This question is a slight extension of the one answered here. I am working on re-implementing a version of the histogram approximation found in Section 2.1 of this paper, and I would like to get all my ducks in a row before beginning this process again. Last time, I used boost::multi_index, but performance wasn't the greatest, and I would like to avoid the logarithmic in number of buckets insert/find complexity of a std::set. Because of the number of histograms I'm using (one per feature per class per leaf node of a random tree in a random forest), the computational complexity must be as close to constant as possible.

A standard technique used to implement a histogram involves mapping the input real value to a bin number. To accomplish this, one method is to:

  1. initialize a standard C array of size N, where N = number of bins; and
  2. multiply the input value (real number) by some factor and floor the result to get its index in the C array.

This works well for histograms with uniform bin size, and is quite efficient. However, Section 2.1 of the above-linked paper provides a histogram algorithm without uniform bin sizes.

Another issue is that simply multiplying the input real value by a factor and using the resulting product as an index fails with negative numbers. To resolve this, I considered identifying a '0' bin somewhere in the array. This bin would be centered at 0.0; the bins above/below it could be calculated using the same multiply-and-floor method just explained, with the slight modification that the floored product be added to two or subtracted from two as necessary.

This then raises the question of merges: the algorithm in the paper merges the two closest bins, as measured from center to center. In practice, this creates a 'jagged' histogram approximation, because some bins would have extremely large counts and others would not. Of course, this is due to non-uniform-sized bins, and doesn't result in any loss of precision. A loss of precision does, however, occur if we try to normalize the non-uniform-sized bins to make the uniform. This is because of the assumption that m/2 samples fall to the left and right of the bin center, where m = bin count. We could model each bin as a gaussian, but this will still result in a loss of precision (albeit minimal)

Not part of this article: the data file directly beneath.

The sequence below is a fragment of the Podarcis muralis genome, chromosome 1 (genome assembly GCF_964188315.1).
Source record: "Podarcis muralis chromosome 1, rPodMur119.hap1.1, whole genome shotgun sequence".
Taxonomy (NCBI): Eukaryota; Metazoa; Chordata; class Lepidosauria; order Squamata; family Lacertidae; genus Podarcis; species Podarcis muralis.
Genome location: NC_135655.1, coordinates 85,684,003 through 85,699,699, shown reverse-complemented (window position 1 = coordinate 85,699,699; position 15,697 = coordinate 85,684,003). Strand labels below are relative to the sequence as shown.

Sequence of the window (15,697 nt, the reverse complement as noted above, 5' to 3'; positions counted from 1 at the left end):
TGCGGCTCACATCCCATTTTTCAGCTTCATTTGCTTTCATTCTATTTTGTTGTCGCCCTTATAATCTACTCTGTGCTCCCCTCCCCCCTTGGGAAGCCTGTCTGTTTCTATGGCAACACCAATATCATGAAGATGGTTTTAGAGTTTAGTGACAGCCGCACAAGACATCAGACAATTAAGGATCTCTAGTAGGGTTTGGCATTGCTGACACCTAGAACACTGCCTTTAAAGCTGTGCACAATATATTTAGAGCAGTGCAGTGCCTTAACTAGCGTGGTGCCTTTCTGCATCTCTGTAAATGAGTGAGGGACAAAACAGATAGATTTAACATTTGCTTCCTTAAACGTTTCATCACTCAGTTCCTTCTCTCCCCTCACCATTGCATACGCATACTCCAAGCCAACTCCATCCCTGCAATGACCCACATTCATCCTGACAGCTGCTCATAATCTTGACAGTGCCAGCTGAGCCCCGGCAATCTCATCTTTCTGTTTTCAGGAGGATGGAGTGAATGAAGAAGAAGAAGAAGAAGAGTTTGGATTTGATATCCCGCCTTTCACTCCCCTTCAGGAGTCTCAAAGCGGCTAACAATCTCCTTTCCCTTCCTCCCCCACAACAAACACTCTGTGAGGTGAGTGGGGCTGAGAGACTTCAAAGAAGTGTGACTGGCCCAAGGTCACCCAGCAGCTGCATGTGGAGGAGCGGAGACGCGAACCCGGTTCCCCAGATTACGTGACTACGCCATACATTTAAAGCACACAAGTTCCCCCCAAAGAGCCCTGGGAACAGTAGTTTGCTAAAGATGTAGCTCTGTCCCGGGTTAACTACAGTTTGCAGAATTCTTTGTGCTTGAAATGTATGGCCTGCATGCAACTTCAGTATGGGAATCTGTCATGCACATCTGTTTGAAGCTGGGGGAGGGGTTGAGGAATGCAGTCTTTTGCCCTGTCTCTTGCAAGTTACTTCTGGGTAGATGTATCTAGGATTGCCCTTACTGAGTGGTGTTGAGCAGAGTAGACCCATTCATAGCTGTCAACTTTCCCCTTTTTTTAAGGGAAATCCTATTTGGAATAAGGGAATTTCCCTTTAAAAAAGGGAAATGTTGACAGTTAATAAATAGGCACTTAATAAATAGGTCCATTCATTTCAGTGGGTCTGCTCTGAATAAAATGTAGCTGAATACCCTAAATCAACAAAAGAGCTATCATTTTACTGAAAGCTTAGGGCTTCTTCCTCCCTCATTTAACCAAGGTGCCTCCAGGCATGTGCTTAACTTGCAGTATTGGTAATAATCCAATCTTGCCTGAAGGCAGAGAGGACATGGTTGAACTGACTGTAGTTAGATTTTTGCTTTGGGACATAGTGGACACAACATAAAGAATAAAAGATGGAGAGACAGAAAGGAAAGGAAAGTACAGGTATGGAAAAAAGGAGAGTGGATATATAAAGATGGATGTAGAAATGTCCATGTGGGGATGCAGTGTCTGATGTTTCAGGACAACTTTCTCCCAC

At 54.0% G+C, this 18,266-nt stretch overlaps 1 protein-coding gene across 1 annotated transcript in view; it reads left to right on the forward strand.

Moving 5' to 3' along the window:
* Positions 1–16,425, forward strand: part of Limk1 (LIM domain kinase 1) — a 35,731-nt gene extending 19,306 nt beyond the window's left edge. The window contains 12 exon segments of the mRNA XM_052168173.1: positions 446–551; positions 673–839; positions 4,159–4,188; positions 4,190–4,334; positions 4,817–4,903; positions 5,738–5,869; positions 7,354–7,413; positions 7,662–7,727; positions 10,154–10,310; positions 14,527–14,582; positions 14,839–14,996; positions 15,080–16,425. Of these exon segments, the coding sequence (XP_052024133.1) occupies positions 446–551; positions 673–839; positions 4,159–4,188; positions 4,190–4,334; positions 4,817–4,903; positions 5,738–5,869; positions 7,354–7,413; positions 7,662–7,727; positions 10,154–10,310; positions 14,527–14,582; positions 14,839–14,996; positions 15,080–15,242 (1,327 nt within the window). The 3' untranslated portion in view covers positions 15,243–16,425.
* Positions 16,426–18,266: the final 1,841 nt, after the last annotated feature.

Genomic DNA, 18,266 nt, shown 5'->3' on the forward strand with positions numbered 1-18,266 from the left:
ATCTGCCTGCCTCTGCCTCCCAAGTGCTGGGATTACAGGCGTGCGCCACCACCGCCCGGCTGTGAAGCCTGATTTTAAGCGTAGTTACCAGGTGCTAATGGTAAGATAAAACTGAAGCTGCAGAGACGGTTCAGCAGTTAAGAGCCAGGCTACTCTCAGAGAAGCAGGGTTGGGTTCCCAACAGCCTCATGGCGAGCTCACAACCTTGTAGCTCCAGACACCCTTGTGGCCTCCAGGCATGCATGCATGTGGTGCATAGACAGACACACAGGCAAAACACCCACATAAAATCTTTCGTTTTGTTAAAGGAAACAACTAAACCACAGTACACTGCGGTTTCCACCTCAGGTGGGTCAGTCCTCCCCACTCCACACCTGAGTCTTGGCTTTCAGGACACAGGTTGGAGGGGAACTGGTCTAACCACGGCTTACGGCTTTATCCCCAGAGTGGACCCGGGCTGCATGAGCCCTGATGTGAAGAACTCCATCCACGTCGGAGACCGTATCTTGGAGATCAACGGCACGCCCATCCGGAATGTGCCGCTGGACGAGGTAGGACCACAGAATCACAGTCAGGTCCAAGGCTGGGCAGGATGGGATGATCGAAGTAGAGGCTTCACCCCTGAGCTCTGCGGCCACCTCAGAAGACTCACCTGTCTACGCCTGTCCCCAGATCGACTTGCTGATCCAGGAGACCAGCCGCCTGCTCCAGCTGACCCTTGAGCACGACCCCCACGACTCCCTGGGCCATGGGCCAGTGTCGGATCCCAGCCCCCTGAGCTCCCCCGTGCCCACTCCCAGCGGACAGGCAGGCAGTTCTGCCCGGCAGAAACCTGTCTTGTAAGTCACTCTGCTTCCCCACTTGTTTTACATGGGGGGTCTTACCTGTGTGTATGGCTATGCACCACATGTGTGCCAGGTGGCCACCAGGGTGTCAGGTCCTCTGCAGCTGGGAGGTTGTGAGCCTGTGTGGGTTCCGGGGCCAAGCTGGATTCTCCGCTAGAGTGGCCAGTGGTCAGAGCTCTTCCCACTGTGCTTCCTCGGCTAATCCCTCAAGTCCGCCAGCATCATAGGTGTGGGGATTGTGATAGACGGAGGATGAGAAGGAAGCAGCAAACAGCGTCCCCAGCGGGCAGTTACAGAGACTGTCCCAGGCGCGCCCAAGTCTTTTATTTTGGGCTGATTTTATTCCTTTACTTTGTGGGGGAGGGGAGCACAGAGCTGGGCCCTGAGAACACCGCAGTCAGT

So that's where I'm stuck right now, leading to this major question: What's the best way to implement a histogram accepting streaming data and storing each sample in bins of uniform size?

1 Answer 1


Keep four variables.

int N;  // assume for simplicity that N is even
int count[N];
double lower_bound;
double bin_size;

When a new sample x arrives, compute double i = floor(x - lower_bound) / bin_size. If i >= 0 && i < N, then increment count[i]. If i >= N, then repeatedly double bin_size until x - lower_bound < N * bin_size. On every doubling, adjust the counts (optimize this by exploiting sparsity for multiple doublings).

for (int j = 0; j < N / 2; j++) count[j] = count[2 * j] + count[2 * j + 1];
for (int j = N / 2; j < N; j++) count[j] = 0;

The case i < 0 is trickier, since we need to decrease lower_bound as well as increase bin_size (again, optimize for sparsity or adjust the counts in one step).

while (lower_bound > x) {
    lower_bound -= N * bin_size;
    bin_size += bin_size;
    for (int j = N - 1; j > N / 2 - 1; j--) count[j] = count[2 * j - N] + count[2 * j - N + 1];
    for (int j = 0; j < N / 2; j++) count[j] = 0;

The exceptional cases are expensive but happen only a logarithmic number of times in the range of your data over the initial bin size.

If you implement this in floating-point, be mindful that floating-point numbers are not real numbers and that statements like lower_bound -= N * bin_size may misbehave (in this case, if N * bin_size is much smaller than lower_bound). I recommend that bin_size be a power of the radix (usually two) at all times.

Your Answer

By clicking “Post Your Answer”, you agree to our terms of service, privacy policy and cookie policy

Not the answer you're looking for? Browse other questions tagged or ask your own question.